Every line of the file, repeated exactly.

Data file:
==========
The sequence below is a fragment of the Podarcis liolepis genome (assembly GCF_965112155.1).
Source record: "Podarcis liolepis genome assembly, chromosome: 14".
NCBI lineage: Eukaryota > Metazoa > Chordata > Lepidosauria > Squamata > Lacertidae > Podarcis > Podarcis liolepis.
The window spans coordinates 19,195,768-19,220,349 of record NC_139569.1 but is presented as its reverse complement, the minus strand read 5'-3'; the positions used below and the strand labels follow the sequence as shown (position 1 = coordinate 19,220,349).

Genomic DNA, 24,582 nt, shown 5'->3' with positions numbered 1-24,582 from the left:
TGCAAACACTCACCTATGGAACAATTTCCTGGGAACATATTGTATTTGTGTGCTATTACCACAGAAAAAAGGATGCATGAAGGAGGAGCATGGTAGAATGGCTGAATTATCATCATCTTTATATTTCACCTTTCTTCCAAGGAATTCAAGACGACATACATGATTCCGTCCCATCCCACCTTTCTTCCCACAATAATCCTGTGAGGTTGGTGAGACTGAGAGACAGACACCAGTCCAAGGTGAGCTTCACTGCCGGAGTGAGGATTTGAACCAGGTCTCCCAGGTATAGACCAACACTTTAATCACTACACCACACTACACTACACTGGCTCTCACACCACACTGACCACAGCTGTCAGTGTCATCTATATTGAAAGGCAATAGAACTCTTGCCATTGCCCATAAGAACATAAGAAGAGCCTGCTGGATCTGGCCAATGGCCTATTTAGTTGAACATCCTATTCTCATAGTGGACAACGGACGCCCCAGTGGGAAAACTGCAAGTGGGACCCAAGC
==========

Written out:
The sequence below is a fragment of the Podarcis liolepis genome (assembly GCF_965112155.1).
Source record: "Podarcis liolepis genome assembly, chromosome: 14".
NCBI lineage: Eukaryota > Metazoa > Chordata > Lepidosauria > Squamata > Lacertidae > Podarcis > Podarcis liolepis.
The window spans coordinates 19,195,768-19,220,349 of record NC_139569.1 but is presented as its reverse complement, the minus strand read 5'-3'; the positions used below and the strand labels follow the sequence as shown (position 1 = coordinate 19,220,349).

Genomic DNA, 24,582 nt, shown 5'->3' with positions numbered 1-24,582 from the left:
TGCAAACACTCACCTATGGAACAATTTCCTGGGAACATATTGTATTTGTGTGCTATTACCACAGAAAAAAGGATGCATGAAGGAGGAGCATGGTAGAATGGCTGAATTATCATCATCTTTATATTTCACCTTTCTTCCAAGGAATTCAAGACGACATACATGATTCCGTCCCATCCCACCTTTCTTCCCACAATAATCCTGTGAGGTTGGTGAGACTGAGAGACAGACACCAGTCCAAGGTGAGCTTCACTGCCGGAGTGAGGATTTGAACCAGGTCTCCCAGGTATAGACCAACACTTTAATCACTACACCACACTACACTACACTGGCTCTCACACCACACTGACCACAGCTGTCAGTGTCATCTATATTGAAAGGCAATAGAACTCTTGCCATTGCCCATAAGAACATAAGAAGAGCCTGCTGGATCTGGCCAATGGCCTATTTAGTTGAACATCCTATTCTCATAGTGGACAACGGACGCCCCAGTGGGAAAACTGCAAGTGGGACCCAAGC